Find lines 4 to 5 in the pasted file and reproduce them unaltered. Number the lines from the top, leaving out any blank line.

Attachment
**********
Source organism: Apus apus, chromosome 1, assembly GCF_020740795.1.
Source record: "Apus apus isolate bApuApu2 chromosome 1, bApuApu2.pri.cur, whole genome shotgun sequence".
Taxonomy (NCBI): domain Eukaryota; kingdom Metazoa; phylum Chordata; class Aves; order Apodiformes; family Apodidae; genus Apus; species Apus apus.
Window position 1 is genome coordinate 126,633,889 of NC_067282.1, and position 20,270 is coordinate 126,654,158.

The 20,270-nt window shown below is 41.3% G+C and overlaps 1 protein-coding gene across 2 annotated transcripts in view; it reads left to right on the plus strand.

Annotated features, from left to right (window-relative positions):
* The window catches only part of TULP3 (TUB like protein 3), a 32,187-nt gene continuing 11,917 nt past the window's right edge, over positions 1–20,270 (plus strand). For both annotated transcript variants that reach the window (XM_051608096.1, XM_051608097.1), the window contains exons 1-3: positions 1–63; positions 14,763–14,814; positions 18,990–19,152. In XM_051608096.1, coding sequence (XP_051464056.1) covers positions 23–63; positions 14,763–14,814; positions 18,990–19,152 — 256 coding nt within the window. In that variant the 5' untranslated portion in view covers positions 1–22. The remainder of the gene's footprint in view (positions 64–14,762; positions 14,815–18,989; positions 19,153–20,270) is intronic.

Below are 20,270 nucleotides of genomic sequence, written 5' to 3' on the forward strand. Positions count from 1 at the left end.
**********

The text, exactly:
Window position 1 is genome coordinate 126,633,889 of NC_067282.1, and position 20,270 is coordinate 126,654,158.

The 20,270-nt window shown below is 41.3% G+C and overlaps 1 protein-coding gene across 2 annotated transcripts in view; it reads left to right on the plus strand.